Another common objection is that the evidence was not disclosed promptly. The recent High Court case of Lorna Catherine Hayden v. Maidstone & Tunbridge Wells NHS Trust 
is useful in this regard. In this case it was held that although there is an expectation that surveillance evidence should be disclosed in good time, if it is disclosed late, even to the detriment of a trial date, it will be allowed into proceedings if the overall interests of justice require its inclusion.
Another recent seemingly preferred method of attacking such evidence is the attempt to discredit the surveillance evidence and call in to question the methods used by surveillance operatives, often enlisting ‘expert evidence’ in doing so.
The Defendant Insurance Team at Shakespeare Martineau has been at the forefront in combatting such attempts and the recent case of Jones v Duncan is a useful example.
In the case of Mrs Barbara Elaine Jones v. Mr John Duncan, the Claimant, a 67 year old retired lady, was a rear seat passenger in the Defendant’s motor vehicle and was wearing a seatbelt. The Defendant had attempted to make a right hand turn across a dual carriageway into a pub car park, however, in doing so, crossed the path of an oncoming vehicle causing a collision. As a result of the accident the Claimant sustained a moderate concussive injury, increased migraine attacks, permanent double vision when looking down, and a mild depressive disorder with mood disturbance.
The Claimant’s most significant ongoing complaint was in respect to the double vision, which she alleged had a major impact upon her daily life, to the extent that she would require four hours of private future care and assistance per day, amounting to a claim in excess of £350,000. Given the Claimant’s allegations, the Defendant undertook a course of surveillance. This evidence was compelling, illustrating that the Claimant had a high degree of independence including undertaking volunteer work in a local hospital café.
The Defendant therefore disclosed the surveillance evidence at an early stage in the proceedings. The Claimant responded indicating that she had grave concerns as to the integrity of the surveillance evidence and intended to instruct an expert to provide an opinion.
That evidence was subsequently served from Jeffrey Simm, a video evidence analysis consultant and covert video surveillance expert, together with a 16 minute ‘day in the life’ DVD of the Claimant, showing what activities she could and could not do.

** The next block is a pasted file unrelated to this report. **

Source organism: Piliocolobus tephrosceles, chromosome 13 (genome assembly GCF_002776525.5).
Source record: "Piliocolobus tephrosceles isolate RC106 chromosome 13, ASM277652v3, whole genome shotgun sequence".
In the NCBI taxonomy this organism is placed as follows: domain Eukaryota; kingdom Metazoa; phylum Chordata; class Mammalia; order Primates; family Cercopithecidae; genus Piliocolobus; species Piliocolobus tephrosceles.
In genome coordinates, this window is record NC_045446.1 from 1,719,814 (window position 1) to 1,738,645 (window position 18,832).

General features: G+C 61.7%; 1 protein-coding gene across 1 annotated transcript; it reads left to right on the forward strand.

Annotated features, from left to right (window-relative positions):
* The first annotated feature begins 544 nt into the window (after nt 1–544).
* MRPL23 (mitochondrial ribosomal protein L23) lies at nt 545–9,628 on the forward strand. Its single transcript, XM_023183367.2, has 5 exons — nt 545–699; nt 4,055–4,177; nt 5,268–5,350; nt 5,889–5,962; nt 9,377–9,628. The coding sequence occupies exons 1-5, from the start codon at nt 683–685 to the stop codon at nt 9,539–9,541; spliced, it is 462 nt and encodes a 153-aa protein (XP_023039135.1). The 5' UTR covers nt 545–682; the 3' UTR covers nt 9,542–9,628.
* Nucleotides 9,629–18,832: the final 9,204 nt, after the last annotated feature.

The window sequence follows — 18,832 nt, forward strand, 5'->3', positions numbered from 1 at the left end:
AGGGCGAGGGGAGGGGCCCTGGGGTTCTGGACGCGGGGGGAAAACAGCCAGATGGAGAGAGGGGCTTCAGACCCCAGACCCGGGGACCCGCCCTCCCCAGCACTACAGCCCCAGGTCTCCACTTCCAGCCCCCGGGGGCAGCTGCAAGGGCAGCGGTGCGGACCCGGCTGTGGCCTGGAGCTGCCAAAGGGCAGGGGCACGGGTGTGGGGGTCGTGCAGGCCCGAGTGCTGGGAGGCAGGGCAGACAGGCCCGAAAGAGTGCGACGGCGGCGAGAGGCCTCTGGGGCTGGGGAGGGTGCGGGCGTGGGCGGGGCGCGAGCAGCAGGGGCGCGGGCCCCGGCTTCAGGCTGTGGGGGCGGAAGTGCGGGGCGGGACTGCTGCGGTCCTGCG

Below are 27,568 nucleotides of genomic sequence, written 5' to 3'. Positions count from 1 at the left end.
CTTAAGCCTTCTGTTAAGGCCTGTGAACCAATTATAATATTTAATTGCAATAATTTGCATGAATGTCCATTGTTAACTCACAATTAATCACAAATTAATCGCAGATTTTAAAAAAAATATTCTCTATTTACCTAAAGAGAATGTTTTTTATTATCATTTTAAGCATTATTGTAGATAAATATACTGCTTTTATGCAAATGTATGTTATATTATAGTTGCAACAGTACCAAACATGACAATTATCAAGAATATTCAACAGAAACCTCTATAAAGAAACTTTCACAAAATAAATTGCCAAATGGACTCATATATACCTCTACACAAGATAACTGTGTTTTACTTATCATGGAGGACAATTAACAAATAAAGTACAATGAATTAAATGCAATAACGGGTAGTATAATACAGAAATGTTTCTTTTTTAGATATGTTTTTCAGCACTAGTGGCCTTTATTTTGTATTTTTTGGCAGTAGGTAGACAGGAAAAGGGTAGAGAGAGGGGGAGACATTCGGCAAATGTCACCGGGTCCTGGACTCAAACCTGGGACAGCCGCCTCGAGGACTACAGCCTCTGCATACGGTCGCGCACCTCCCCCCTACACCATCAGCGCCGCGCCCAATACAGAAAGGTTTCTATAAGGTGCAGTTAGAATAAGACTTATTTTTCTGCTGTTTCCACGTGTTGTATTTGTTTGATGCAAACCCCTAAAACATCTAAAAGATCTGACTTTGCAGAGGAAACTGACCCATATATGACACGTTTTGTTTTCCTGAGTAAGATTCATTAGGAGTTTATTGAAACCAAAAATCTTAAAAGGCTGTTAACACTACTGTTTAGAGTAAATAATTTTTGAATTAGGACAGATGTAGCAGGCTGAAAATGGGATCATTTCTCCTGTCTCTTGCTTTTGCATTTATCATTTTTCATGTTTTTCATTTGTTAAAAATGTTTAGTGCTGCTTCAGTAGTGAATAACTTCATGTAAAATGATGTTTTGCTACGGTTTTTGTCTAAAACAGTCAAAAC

Mr Simm’s report consisted of 21 pages, in which he opined that that the surveillance evidence had been manipulated, there were unexplained cuts in filming, missing film not disclosed, selective filming, biased reporting and breach of the ABI Guidelines. The Claimant contended that Mr Simm’s report and the ‘day in the life’ DVD should therefore be allowed into proceedings in order to redress the balance before the trial judge. As a consequence, the Claimant applied to the Court for permission to introduce Mr Simm’s report and her own video footage.
In opposing the Claimant’s application we put before His Honour Judge Keyser QC the following points,
• Expert evidence was unnecessary for trial judge to properly determine the issues in dispute;
• Mr Simm was holding himself out as an expert when no industry specific qualifications had been provided;
• The additional cost and time required by the Claimant having leave for such expert evidence was disproportionate. The Defendant would equally require leave to obtain their own expert evidence. The Defendant would also seek permission to rely on witness evidence from the surveillance operatives, specifically refuting the allegations advanced by the Claimant;
• The trial Judge would be capable of watching the surveillance evidence and assessing for him or herself what it shows;
• The arguments now being advanced by the Claimant were spurious and unfounded
• The inclusion of such additional evidence would be contrary to the overriding
• The video footage of the Claimant was unnecessary on the grounds it merely
reasserted what the Claimant had already set out in her witness evidence. Sitting at Wrexham County Court His Honour Judge Keyser QC, having been persuaded by the Defendant’s submissions, dismissed the Claimant’s application in its entirety and permission to appeal was refused.
Counsel for the Defendant, Marcus Dignum of 12 Kings Bench Walk Chambers, commented,
“Mr Simm was not an ‘expert’ at all and brings nothing to the table that any careful viewer could not determine - as His Honour Judge Keyser QC said, ‘It is not a trial of the competency or professionalism of the surveillance operatives’. If the Judge asks himself the right questions, namely what are the issues to be determined at trial, then he should not admit Mr Simm’s reports.”
Mr Simm and like individuals are increasingly being instructed by claimant firms in an attempt to counter head-on surveillance evidence gathered by defendants and their insurers. This case is evidence that well reasoned counter arguments put before the court will prevail.
For further information, please do not hesitate to contact Paul White.